“Gather around,” my makua (teacher) would say, “I have a good one”. My little eyes beamed, it was storytime. Storytime was when makua would tell my classmates and me Hawaiian legends and tales. We all quickly huddled together, criss-cross applesauce, murmuring to each other with anticipation. She paused for a moment, a small smirk tugged at her mouth, and then she began to tell us the story of Naupaka and her lover Kaui.
Long ago there lived a Hawaiian Princess named Naupaka who lived in the mountains. One day, she went down to the shore and caught the eye of a fisherman, Kaui. They were absolutely and unabashedly taken by one another. Their love blossomed, beautiful and delicate like the flower that Naupaka wore above her ear. To their dismay, as many tragic love stories go, their love and union was kapu, forbidden. A person of royal blood could not be with a commoner, but they desperately wanted to be together so they pleaded with anyone who could help.
Naupaka and Kaui first went to their kupuna, an elder, who could not support their union, and advised that they plead their case to the kahuna, priest. Eager for support, they hoped that the kahuna would give them a more favorable answer. Together they traveled up to the mountains and asked for his blessing. Again, their union was forbidden, but the kahuna said they could pray to the gods for guidance. With hearts full of love and hope, Naupaka and Kaui prayed to the gods, asking for approval. Suddenly, the sky thundered as rain and lightning fell upon them. This was a swift and resounding “no”.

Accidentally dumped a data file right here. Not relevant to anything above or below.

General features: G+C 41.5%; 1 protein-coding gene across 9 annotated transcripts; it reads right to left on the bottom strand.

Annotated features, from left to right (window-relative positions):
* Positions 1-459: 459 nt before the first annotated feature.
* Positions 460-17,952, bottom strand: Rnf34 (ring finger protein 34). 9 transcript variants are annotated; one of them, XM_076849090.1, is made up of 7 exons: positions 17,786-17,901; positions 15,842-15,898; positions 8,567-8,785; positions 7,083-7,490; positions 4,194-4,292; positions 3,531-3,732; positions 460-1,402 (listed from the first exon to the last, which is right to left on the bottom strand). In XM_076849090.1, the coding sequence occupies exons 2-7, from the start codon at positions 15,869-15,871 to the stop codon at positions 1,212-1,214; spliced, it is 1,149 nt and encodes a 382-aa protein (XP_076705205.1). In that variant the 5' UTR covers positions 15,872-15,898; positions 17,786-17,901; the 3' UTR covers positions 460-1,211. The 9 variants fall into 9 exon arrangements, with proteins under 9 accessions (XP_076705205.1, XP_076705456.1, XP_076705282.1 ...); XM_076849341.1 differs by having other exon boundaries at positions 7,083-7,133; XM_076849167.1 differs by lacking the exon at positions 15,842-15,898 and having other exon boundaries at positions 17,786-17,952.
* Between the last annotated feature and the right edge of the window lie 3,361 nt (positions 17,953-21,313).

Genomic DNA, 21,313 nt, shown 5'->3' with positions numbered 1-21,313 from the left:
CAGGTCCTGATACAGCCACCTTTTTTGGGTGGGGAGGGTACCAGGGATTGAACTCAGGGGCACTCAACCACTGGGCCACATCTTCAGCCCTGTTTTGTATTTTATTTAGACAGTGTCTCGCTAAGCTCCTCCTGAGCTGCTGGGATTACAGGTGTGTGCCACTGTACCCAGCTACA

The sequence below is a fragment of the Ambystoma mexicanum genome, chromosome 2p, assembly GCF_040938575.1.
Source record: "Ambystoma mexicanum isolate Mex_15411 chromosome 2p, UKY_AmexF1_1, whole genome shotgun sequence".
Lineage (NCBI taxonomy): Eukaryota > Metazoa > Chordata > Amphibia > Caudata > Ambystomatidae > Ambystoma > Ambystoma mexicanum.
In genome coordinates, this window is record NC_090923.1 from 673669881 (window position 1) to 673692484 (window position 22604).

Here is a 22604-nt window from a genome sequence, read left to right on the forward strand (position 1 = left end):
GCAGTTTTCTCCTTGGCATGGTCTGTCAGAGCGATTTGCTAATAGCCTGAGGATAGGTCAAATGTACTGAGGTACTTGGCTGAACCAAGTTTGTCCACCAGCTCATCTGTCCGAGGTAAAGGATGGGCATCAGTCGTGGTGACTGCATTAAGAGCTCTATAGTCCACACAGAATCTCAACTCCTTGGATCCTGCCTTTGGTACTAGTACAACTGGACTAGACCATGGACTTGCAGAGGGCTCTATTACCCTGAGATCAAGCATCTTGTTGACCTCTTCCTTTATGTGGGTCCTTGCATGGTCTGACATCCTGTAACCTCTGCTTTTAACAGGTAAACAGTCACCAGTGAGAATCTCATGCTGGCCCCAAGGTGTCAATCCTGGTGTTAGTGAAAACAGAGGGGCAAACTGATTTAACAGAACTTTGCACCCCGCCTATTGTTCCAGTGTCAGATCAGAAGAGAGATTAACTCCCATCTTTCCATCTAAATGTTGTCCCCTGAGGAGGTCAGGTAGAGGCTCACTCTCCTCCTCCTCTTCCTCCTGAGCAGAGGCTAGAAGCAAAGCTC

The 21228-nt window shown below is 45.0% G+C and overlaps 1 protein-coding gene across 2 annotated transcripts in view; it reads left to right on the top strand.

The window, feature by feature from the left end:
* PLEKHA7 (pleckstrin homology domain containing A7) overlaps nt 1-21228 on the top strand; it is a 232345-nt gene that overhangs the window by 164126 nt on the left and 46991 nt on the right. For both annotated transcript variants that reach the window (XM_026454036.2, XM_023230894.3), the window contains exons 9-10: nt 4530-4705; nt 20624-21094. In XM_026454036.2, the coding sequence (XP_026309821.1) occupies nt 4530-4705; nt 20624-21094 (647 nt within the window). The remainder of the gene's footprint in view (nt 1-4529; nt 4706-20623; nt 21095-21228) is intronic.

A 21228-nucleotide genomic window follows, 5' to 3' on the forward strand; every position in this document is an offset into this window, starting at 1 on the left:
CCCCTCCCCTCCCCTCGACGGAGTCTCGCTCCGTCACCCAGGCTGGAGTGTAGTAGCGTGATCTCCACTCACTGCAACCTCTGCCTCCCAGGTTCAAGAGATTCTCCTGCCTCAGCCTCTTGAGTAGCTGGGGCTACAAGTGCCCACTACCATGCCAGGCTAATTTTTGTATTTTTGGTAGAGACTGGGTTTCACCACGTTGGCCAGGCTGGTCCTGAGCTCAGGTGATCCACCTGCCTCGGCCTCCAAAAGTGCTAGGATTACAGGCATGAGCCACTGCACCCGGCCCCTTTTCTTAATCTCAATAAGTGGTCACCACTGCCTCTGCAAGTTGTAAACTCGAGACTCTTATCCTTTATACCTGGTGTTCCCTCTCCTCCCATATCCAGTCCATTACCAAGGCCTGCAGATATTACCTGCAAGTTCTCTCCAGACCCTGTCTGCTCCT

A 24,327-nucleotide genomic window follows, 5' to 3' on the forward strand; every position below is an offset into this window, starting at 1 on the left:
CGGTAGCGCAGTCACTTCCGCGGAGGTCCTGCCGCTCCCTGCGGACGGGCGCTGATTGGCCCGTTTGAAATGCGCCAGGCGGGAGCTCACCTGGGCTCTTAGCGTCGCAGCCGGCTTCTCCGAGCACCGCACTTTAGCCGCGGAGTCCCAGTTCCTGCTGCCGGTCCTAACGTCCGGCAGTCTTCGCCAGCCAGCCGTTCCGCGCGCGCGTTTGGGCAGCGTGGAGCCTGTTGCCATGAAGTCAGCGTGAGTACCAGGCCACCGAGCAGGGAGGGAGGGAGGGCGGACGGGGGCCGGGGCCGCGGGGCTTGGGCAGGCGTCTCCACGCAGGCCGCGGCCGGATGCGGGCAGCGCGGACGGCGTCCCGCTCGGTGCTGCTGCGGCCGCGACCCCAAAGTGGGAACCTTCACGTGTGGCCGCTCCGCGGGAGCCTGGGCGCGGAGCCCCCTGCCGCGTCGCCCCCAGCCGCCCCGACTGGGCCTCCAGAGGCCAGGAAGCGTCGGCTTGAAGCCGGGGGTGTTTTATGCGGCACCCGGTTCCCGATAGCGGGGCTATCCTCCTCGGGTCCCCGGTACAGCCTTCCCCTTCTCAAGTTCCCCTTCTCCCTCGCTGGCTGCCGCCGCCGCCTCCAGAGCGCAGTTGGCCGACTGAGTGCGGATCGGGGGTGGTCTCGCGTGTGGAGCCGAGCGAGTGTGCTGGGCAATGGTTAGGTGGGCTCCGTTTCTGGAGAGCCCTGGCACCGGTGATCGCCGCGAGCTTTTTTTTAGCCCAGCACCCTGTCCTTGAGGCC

Naupaka and Kaui’s eyes filled with tears and they began to weep. Their love could never be. Naupaka was instructed to stay in the mountains and Kaui was told to return to the sea. They shared one last embrace, but before they parted, never to see each other again, Naupaka took the flower from her ear and tore it in half. The once whole flower, symbolizing their complete love, was now missing its other half.
Kaui returned to the sea with half of Naupaka’s flower and Naupaka stayed in the mountains with hers. From that night forward the flowers only bloomed in halves. Naupaka kuahiwi grew in the mountains while naupaka kahakai grew by the sea. It is said that when the naupaka kuahiwi and naupaka kahakai flowers are brought together, Naupaka and Kaui are reunited and so is true love.
My six-year-old heart was broken. I wished that Naupaka and Kaui could have been together. From that day on I was reminded of the legend when I saw naupaka flowers. Island by Koa Nani has incorporated this story into its jewelry. The naupaka sets represent the half flowers, incomplete until paired with their other half. When put together, they create one complete and perfect flower, reuniting true love.